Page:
Economy of Zambia

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Zambia is one of Sub-Saharan Africa's most highly urbanized countries. About one-half of the country's 11.5 million people are concentrated in a few urban zones strung along the major transportation corridors, while rural areas are under-populated. Unemployment and underemployment are serious problems. National GDP has actually doubled since independence, but due in large part to high birth rates and AIDS per capita annual incomes are currently at about two-thirds of their levels at independence. At $1400, place the country among the world's poorest nations. Social indicators continue to decline, particularly in measurements of life expectancy at birth (about 50 years) and maternal and infant mortality (85 per 1,000 live births). The high population growth rate of 2.3% per annum makes it difficult for per capita income to increase. The country's rate of economic growth cannot support rapid population growth or the strain which HIV/AIDS-related issues (i.e., rising medical costs, street children, and decline in worker productivity) places on government resources.

For the first time since 1989 Zambia's economic growth reached the 6%-7% mark(in 2007) needed to reduce poverty significantly. Copper output has increased steadily since 2004, due to higher copper prices and the opening of new mines. The maize harvest was again good in 2005, helping boost GDP and agricultural exports. Cooperation continues with international bodies on programs to reduce poverty, including a new lending arrangement with the IMF in the second quarter of 2004. A tighter monetary policy will help cut inflation, but Zambia still has a serious problem with high public debt.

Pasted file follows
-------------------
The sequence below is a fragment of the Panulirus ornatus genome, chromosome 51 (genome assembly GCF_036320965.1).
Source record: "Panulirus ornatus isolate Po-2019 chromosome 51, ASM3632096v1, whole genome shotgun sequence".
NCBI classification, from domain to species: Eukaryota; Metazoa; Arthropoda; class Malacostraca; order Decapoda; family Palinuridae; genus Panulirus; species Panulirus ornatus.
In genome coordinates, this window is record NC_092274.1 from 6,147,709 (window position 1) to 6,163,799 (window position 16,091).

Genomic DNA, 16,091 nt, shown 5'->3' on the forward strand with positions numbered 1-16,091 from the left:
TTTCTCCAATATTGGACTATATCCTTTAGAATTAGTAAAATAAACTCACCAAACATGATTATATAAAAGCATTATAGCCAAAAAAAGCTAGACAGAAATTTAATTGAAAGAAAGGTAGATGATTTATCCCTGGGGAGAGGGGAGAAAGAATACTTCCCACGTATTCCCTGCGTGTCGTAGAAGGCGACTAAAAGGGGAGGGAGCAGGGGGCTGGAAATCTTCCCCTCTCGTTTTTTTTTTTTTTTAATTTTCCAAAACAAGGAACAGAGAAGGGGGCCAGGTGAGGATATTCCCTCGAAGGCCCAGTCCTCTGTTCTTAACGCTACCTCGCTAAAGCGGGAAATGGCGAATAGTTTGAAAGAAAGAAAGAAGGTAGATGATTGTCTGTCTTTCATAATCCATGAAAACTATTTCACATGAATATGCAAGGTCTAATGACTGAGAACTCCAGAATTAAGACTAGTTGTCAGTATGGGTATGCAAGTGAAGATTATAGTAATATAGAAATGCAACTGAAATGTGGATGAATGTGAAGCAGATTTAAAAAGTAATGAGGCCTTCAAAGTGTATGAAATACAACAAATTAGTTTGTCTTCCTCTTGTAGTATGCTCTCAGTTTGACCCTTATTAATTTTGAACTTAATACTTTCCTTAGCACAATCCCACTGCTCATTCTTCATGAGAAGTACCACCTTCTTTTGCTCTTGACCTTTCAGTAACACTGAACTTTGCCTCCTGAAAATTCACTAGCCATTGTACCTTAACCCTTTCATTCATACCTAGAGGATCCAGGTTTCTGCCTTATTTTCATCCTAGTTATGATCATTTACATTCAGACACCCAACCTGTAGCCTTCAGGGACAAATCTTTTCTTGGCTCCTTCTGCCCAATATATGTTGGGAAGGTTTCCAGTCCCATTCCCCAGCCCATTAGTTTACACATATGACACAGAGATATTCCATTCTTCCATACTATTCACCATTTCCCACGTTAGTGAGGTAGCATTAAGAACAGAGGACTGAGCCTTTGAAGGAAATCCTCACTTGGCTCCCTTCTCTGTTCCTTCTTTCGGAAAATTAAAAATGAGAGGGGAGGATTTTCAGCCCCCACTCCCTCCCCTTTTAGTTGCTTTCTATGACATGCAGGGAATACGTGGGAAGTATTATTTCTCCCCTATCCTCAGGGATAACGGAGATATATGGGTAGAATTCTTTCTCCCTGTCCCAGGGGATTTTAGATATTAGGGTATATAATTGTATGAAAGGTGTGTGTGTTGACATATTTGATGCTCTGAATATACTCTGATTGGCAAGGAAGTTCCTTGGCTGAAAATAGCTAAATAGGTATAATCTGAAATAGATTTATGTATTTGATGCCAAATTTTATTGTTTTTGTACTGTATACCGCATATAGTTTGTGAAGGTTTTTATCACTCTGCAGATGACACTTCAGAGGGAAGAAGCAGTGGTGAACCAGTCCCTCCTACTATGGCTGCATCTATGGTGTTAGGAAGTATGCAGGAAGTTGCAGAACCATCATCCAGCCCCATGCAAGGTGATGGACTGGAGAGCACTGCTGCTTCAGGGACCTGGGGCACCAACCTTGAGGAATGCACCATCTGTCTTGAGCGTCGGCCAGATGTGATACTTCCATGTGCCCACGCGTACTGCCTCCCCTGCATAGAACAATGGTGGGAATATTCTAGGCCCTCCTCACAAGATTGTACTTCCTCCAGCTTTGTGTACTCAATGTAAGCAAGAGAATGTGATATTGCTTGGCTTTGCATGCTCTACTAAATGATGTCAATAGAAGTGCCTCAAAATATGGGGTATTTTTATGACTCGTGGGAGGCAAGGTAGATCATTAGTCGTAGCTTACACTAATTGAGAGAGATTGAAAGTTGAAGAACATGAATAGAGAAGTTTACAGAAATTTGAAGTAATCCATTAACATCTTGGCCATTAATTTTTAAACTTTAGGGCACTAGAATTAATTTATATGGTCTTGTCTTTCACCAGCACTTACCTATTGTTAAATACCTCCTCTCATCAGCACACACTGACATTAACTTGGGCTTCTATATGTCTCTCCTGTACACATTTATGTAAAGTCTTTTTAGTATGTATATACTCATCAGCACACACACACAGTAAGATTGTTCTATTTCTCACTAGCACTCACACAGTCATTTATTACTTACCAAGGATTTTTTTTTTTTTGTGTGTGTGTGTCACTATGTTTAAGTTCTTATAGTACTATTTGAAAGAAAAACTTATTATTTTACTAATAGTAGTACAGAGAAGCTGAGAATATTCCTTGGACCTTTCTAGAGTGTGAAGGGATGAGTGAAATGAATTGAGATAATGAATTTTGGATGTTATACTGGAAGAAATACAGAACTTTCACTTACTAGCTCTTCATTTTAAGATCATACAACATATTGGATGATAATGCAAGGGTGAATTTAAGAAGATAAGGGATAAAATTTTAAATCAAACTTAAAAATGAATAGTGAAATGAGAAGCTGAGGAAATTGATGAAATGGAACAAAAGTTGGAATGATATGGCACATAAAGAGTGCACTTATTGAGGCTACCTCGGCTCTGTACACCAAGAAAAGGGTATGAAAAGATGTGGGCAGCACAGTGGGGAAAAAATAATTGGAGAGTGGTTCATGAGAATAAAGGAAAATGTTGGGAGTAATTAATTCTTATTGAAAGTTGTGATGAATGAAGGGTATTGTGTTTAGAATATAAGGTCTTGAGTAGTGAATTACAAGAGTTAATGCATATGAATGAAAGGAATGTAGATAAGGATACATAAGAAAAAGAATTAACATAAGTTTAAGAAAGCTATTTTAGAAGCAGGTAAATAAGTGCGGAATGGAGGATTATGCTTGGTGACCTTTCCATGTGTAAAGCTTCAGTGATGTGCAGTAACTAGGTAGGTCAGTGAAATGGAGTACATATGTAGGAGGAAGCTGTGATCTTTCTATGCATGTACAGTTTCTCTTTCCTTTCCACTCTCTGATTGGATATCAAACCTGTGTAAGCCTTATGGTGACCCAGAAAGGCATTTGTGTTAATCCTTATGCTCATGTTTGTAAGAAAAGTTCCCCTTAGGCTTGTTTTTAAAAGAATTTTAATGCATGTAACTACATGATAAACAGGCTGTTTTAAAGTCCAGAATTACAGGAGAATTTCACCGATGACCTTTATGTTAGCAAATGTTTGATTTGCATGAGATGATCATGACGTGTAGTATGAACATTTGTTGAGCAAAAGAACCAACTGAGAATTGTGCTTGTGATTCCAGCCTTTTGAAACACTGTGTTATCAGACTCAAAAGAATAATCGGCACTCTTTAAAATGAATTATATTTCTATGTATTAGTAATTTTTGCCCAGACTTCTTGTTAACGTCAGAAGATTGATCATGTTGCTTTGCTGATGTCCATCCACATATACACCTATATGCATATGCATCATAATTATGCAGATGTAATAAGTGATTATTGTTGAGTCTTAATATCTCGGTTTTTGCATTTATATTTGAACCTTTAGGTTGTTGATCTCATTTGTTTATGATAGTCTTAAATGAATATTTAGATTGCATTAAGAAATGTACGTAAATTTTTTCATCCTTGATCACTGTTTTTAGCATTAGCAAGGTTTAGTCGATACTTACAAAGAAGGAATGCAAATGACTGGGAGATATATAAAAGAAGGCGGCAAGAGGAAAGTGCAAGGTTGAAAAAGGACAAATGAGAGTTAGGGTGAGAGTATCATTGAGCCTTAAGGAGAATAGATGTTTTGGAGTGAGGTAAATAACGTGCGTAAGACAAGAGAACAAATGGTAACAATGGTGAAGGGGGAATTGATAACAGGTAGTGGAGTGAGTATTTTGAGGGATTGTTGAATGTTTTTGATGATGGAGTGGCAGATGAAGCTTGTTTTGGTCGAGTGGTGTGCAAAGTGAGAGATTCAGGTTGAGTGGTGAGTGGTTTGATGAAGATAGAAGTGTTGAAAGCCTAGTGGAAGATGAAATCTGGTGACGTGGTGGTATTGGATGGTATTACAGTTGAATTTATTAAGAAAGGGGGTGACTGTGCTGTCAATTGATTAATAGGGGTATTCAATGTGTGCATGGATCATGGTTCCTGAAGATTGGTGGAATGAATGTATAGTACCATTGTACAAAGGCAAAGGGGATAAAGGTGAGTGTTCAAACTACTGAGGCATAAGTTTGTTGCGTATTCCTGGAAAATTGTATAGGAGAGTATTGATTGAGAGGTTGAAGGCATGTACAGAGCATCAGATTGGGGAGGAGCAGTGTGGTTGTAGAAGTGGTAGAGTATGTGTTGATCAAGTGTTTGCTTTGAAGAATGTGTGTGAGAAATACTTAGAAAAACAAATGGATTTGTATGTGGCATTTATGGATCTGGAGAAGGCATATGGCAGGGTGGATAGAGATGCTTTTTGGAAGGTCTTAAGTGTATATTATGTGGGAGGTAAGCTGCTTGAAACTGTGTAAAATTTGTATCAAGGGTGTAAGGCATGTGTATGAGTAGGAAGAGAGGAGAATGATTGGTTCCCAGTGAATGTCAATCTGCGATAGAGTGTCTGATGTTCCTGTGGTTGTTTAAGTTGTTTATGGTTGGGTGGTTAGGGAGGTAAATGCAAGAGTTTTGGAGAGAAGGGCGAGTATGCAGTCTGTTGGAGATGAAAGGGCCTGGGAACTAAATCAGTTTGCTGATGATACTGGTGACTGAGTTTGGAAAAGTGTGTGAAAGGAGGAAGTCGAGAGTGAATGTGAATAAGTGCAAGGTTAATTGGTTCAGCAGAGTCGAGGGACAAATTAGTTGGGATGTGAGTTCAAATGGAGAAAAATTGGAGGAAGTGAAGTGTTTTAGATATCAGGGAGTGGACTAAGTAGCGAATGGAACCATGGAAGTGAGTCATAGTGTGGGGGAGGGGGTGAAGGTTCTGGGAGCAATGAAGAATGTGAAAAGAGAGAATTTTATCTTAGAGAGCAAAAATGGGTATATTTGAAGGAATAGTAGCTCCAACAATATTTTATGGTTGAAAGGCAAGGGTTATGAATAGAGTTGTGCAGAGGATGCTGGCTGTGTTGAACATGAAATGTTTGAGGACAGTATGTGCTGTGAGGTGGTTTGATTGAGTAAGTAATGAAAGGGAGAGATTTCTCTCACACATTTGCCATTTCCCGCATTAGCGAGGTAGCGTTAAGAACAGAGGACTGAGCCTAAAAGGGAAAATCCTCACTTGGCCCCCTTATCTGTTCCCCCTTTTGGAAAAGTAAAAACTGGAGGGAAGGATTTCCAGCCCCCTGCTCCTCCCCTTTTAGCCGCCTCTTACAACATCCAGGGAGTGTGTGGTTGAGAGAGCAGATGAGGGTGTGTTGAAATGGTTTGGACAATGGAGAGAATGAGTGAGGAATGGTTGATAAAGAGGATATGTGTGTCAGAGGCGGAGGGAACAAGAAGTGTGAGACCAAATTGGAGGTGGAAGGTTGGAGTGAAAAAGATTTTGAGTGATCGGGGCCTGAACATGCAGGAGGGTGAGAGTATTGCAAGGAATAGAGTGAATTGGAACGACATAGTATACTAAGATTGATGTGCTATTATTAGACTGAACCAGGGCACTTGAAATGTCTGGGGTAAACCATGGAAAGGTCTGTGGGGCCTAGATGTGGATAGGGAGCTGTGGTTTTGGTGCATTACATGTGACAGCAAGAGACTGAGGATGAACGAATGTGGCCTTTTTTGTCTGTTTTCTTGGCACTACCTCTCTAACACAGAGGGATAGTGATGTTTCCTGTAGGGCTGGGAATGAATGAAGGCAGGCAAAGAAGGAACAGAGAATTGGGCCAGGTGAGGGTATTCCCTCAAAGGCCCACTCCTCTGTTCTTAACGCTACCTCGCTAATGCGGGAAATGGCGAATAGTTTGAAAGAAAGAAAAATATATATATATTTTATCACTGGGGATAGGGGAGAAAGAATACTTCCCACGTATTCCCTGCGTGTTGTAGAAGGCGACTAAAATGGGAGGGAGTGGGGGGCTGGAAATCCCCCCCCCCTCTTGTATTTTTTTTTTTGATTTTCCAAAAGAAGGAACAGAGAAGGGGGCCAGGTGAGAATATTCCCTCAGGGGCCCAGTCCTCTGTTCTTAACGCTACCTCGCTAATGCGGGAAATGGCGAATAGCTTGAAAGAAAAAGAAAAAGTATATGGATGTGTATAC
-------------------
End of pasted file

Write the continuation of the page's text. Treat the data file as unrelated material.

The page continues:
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Economic policies soon after independence

At independence in 1964, Zambia's economy grew the British South Africa Company (BSAC, originally setup by the British imperialist Cecil Rhodes) retained commercial assets and mineral rights that it acquired from a concession signed with the Litunga of Barotseland in 1892 (the Lochner Concession). Only by threatening to expropriate the BSAC, on the eve of independence, did the incoming Zambian government manage to get the BSAC to relinquish the mineral rights. The Federation's government assigned roles to each of the three territories: Southern Rhodesia was assigned the responsibility of providing managerial and administrative skills; Northern Rhodesia provided copper revenues; and Nyasaland provided the Black labour.

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